2. Seize the moment. You never know when death will come.  We are only promised this moment.  Don’t wait to tell someone how much you love them.  Never miss a chance to give a hug or smile.  You may not get another opportunity.
  3. Show your appreciation.  It wasn’t until after my husband died that truly realized how important he was to my life on a daily basis.  He prepared paid the bills, shopped for groceries, ran errands, drove me to and from work, held my hand, and listened to me talk.  I lost so much the day he died.  I wish I had thanked him more.
  4. Recognize the gift you have.  I was as guilty as anyone of complaining about my husband’s faults: he snored; he was a dreamer; he procrastinated.  After he was gone, I would have done anything to have one more night laying awake listening to his snoring.
  5. Cherish those you love.  Stop complaining about things that won’t matter in the long run.  Be grateful for the time you have now.  It’s not a competition on who does the most around the house.  Who took out the trash last won’t matter in the long run.  Decide to say only positive things about your spouse or family members to others.  It will change the way you think about the ones you love.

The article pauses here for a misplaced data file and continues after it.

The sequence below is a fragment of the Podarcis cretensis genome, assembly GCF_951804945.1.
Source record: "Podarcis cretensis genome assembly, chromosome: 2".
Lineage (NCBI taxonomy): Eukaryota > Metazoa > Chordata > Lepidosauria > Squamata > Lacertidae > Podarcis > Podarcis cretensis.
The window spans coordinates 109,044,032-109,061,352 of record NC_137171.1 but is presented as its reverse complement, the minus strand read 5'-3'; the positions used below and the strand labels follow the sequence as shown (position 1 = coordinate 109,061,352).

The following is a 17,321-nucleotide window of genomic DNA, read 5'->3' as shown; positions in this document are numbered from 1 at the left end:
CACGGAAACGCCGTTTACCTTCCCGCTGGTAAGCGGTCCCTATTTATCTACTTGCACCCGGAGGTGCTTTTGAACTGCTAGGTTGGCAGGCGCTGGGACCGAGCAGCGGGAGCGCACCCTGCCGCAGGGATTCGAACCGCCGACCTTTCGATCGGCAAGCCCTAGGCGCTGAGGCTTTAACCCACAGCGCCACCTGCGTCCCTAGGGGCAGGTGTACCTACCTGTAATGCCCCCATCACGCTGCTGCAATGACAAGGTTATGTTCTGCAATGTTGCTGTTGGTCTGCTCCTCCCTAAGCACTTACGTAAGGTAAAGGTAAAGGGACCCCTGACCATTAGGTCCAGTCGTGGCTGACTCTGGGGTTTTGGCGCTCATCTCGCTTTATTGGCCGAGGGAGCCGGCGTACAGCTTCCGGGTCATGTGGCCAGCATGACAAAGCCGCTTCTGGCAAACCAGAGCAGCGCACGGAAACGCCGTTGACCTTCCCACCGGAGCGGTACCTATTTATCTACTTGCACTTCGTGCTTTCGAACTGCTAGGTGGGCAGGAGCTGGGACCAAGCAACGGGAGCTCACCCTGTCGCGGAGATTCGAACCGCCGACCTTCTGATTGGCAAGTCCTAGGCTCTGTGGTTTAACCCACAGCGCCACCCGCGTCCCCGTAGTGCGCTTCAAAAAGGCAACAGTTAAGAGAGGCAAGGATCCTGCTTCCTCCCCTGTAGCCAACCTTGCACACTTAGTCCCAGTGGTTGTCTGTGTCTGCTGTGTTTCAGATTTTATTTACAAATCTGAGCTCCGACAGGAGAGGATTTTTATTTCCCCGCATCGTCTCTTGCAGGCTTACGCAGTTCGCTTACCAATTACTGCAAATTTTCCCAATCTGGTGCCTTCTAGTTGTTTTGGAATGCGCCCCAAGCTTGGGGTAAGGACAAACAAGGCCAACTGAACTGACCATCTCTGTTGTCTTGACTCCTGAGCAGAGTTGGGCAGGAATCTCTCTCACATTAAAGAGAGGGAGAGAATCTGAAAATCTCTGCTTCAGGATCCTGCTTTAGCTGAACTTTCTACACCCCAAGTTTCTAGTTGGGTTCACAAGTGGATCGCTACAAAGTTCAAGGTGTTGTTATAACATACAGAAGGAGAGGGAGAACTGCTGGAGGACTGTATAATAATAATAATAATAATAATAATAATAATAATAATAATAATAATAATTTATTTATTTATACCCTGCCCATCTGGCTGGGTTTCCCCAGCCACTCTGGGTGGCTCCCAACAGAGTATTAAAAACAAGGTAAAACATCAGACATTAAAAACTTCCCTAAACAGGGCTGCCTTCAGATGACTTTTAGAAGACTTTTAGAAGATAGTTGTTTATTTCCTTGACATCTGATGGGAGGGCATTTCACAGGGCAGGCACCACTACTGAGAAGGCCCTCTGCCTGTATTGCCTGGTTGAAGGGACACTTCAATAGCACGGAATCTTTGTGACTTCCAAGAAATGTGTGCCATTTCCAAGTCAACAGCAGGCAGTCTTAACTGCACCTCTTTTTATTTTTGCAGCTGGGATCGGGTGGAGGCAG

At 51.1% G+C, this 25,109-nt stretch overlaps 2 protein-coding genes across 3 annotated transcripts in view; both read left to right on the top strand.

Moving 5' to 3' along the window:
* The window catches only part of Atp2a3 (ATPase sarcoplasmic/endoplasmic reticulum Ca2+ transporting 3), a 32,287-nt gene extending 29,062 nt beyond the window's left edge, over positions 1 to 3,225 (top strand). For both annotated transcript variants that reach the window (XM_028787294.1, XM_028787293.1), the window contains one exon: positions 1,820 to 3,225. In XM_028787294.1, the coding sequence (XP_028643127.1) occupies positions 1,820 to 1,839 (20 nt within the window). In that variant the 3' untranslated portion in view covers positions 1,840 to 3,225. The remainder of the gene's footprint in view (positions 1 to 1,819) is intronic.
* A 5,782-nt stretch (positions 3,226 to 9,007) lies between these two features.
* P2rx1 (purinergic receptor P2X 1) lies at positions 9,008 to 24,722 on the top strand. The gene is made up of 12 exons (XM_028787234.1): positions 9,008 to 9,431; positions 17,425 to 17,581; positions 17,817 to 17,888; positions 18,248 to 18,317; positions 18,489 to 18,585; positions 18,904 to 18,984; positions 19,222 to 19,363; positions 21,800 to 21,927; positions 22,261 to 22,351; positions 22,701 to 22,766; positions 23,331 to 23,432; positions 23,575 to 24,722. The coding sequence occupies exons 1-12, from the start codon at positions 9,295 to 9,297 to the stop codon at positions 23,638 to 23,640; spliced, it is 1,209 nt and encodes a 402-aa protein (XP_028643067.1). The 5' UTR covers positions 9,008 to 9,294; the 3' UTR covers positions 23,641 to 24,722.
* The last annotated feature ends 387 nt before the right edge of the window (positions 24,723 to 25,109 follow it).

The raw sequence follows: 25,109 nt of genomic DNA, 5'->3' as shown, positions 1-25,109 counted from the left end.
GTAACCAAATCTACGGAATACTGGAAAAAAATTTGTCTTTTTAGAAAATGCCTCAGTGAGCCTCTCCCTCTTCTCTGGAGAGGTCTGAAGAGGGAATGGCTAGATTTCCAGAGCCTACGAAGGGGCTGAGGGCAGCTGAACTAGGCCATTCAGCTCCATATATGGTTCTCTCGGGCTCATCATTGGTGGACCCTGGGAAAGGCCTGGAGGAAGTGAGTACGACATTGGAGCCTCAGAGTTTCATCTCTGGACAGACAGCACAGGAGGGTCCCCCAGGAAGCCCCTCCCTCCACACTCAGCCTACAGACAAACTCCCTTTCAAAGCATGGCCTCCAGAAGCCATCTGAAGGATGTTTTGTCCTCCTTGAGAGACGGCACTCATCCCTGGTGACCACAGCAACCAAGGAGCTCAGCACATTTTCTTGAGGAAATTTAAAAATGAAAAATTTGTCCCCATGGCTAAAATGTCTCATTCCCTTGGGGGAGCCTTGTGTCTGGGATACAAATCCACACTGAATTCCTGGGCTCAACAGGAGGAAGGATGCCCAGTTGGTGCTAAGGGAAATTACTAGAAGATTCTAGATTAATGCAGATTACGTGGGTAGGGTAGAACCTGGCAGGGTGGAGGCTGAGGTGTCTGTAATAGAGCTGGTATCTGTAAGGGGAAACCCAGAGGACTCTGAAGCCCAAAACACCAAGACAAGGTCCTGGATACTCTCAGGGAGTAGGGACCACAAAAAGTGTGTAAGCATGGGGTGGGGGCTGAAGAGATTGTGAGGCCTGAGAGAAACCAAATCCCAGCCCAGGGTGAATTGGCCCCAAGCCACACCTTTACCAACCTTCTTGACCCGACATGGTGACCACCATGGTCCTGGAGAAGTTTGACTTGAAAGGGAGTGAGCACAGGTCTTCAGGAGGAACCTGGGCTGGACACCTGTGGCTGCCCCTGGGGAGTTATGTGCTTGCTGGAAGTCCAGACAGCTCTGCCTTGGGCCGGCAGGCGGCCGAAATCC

6. Never miss an opportunity to show love.  Some might think I say “I love you” too much.   But, I promised that I would never miss an opportunity to say those words again.
  7. Relationships that withstand grief will be unbreakable.  My children and I had to learn to be a family of three.  We are probably closer than we would have been had their father lived. We spent lots of time together just trying to survive.  Many people don’t understand the bond that we have.  They don’t understand the reaction my kids have when they hear friends criticizing their own parents.  Others are not prepared for the defenses that come into play when any one of our family is “attacked” verbally or otherwise.  Our interdependence was formed through our grief.  As our family has grown, the defenses have spread out to in-laws and step-family.